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Apple Counter-Sues Nokia Over Patents 137

Posted by ScuttleMonkey
from the fight-fire-with-more-lawyers dept.
adeelarshad82 writes "About two months ago Nokia sued Apple for infringing Nokia patents in its iPhone. The 10 patents in the lawsuit, filed in the US state of Delaware, relate to technologies fundamental for devices using GSM, UMTS and/or local area network (LAN) standards. The patents cover wireless data, speech coding, security and encryption and are infringed by all Apple iPhone models shipped since the iPhone was introduced in 2007. In the latest development to the case, Apple said Friday that it had filed its own suit against Nokia, countering Nokia's claims of patent infringement with its own."
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Apple Counter-Sues Nokia Over Patents

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  • Just a small part (Score:4, Insightful)

    by MikeMacK (788889) on Friday December 11, 2009 @05:48PM (#30407416)
    "The patents Apple has allegedly infringed cover wireless data, speech coding, security and encryption"

    Uhhh...so like the whole frickin' thing...

  • by Teese (89081) <<moc.liamg> <ta> <lezeeb>> on Friday December 11, 2009 @05:50PM (#30407428)
    Apple is complaining that Nokia isn't offering the Standards based cell phones on Reasonable and Nondiscriminatory basis? Isn't Nokia required to do that as part of submitting those patents as part of the GSM standard. It stated that in the lawsuit that nokia wanted a patent cross-license agreement with apple for the rights to the GSM patents. That's not reasonable and nondiscriminatory.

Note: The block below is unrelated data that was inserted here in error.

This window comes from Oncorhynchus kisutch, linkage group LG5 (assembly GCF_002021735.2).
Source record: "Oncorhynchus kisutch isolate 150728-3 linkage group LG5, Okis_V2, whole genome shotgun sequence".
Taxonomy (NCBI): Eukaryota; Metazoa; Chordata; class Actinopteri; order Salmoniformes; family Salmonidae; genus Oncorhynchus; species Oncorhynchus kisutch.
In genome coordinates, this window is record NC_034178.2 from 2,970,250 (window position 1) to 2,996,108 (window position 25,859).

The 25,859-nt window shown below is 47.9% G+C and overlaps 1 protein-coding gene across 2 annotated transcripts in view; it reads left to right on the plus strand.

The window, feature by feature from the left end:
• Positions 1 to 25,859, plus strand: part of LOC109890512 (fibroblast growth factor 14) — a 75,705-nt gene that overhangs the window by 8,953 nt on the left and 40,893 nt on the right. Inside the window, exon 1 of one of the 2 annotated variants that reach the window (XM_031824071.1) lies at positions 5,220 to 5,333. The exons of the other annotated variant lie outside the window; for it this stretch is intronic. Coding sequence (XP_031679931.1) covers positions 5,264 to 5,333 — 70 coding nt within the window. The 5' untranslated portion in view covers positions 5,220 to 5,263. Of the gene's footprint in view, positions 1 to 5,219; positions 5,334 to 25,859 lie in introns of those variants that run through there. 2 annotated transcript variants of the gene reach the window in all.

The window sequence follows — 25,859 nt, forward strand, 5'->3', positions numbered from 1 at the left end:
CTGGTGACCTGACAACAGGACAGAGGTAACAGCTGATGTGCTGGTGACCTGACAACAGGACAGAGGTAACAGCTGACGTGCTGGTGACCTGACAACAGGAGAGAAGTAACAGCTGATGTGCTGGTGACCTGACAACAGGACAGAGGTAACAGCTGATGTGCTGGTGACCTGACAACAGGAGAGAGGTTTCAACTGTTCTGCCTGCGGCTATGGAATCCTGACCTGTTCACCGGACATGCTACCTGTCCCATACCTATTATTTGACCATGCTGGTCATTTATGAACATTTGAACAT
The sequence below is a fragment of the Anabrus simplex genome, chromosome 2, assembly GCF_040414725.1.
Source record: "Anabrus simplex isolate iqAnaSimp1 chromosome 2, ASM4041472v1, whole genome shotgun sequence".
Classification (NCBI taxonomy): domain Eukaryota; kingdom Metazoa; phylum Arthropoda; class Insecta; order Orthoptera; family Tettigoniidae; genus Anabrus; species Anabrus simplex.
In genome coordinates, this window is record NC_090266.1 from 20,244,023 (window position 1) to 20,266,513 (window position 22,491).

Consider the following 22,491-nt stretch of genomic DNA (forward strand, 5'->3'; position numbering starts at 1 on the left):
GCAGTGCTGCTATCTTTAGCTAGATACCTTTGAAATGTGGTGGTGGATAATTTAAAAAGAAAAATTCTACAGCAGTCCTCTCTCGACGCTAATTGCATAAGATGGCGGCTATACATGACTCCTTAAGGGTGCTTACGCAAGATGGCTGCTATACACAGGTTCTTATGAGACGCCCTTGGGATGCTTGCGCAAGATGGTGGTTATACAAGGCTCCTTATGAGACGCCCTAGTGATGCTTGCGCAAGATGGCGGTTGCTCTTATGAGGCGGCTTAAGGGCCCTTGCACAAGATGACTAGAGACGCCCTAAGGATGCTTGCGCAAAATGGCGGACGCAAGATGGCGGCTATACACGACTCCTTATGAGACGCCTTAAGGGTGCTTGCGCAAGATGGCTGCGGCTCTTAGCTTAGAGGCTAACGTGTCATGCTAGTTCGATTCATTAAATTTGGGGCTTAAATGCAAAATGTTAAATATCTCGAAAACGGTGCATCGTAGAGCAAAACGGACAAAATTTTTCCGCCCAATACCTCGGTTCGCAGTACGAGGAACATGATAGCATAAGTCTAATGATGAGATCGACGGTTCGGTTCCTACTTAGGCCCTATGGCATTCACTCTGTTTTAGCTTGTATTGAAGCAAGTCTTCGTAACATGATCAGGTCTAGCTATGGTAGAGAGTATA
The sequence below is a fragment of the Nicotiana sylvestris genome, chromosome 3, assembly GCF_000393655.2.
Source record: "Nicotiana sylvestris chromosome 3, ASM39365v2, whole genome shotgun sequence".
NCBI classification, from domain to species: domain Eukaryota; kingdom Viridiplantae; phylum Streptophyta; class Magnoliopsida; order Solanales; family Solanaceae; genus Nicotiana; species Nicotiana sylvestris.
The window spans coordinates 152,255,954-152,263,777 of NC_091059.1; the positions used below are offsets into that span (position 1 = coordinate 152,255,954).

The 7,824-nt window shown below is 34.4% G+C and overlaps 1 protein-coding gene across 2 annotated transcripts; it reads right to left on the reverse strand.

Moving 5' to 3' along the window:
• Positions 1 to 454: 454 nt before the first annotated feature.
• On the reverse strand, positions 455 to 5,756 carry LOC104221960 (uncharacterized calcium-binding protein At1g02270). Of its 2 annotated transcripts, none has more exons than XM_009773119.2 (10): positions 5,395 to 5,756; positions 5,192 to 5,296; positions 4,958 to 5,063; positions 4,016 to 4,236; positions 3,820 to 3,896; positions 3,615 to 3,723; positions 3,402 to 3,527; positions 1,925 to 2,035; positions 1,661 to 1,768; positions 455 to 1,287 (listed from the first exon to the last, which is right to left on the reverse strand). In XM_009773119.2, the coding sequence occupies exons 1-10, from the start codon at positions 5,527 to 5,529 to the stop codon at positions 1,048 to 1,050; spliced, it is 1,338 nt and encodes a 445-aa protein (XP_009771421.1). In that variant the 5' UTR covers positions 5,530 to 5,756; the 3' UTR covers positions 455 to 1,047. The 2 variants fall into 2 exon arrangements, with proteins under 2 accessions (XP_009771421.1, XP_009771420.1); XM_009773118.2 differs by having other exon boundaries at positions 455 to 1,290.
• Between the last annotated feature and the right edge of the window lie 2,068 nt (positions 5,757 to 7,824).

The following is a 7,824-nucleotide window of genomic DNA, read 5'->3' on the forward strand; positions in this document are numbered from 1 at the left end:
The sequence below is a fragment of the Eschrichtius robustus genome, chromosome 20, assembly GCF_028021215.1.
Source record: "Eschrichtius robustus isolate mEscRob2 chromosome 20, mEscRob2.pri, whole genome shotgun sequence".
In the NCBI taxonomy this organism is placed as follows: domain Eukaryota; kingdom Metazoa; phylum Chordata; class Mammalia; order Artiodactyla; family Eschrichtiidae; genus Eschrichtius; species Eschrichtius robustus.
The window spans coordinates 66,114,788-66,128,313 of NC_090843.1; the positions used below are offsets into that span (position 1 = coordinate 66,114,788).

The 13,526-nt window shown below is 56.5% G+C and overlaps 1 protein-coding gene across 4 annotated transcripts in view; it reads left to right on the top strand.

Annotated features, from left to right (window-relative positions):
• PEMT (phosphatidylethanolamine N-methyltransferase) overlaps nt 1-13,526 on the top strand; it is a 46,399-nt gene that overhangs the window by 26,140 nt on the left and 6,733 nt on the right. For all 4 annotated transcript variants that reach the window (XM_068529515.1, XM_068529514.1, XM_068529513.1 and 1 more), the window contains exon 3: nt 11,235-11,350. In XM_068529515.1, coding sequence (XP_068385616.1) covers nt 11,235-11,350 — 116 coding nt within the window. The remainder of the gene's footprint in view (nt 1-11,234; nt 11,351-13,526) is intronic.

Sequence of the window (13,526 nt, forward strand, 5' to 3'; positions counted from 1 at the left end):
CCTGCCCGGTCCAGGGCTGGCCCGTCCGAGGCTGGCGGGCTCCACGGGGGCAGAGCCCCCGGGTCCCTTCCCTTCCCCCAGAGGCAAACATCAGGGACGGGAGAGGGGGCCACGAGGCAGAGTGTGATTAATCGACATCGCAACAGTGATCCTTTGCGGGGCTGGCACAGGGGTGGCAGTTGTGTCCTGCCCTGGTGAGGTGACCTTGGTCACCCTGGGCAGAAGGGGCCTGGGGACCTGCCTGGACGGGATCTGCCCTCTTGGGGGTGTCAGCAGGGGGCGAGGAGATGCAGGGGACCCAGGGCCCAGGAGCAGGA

• Resolution (Score:5, Insightful)

    by whisper_jeff (680366) on Friday December 11, 2009 @05:53PM (#30407464)
    Expect both cases to be dropped and an announcement of mutual licensing between the two companies in ... about three or four weeks.

    A classic example of patents being used defensively by Apple to counter Nokia's offensive use.
  • by mister_playboy (1474163) on Friday December 11, 2009 @05:58PM (#30407520)

    There will still be a winner in this case... the lawyers.

  • by BlackSnake112 (912158) on Friday December 11, 2009 @05:58PM (#30407526)

    A lot of banks are headquartered there. Wait... good idea.

  • Re:Resolution (Score:4, Insightful)

    by Vintermann (400722) on Friday December 11, 2009 @06:13PM (#30407680) Homepage

    Apple's multitouch patent is ridiculous, and it's one I don't think they want to license. While Nokia is doing the suing, I think this is a reasonable pre-emptive strike. That patent strangles smartphone competition.

  • by Vintermann (400722) on Friday December 11, 2009 @06:14PM (#30407694) Homepage

    ... and hope they hurt each other as much as possible.

  • by node 3 (115640) on Friday December 11, 2009 @06:41PM (#30407984)

    What's Apple supposed to do? Just eventually lose the patent case and pay up? The MAD patent defense is considered one of the "necessary evils" of the tech world.

    When someone punches you, you punch back. Even if your principal is one of those idiots who, instead of trying to find out who thew the first punch, or who provoked who, just suspends both students.

  • Re:Resolution (Score:1, Insightful)

    by Anonymous Coward on Friday December 11, 2009 @06:55PM (#30408094)
    Yes, the fact that they agreed to license them on a reasonable and non-discriminatory basis when the technology they held patents for became the GSM standard. Expecting Apple to cross-license all their iPhone specific patents when every other cellphone manufacturer pays a small licensing fee is neither reasonable nor non-discriminatory.
  • by Anonymous Coward on Friday December 11, 2009 @06:57PM (#30408110)

    I looked through some of those patents. What a joke, Themes, Serial device detection, VNC/RD/BBS. Out of the ones I read, not one of them really should have been granted a patent... I thought the patent office was lousy before; wow -- talk about bogus patents.

  • by CityZen (464761) on Friday December 11, 2009 @07:03PM (#30408170) Homepage

    > When someone punches you, you punch back.

    I think you're kind of missing the point. We shouldn't be behaving like cave-men in the first place.

    True, the corporate environment that all companies currently exist in tends to encourage this behavior. But the nature of this corporate environment is hurting everyone (except the lawyers), so how long will it be before we can all evolve and pursue better things?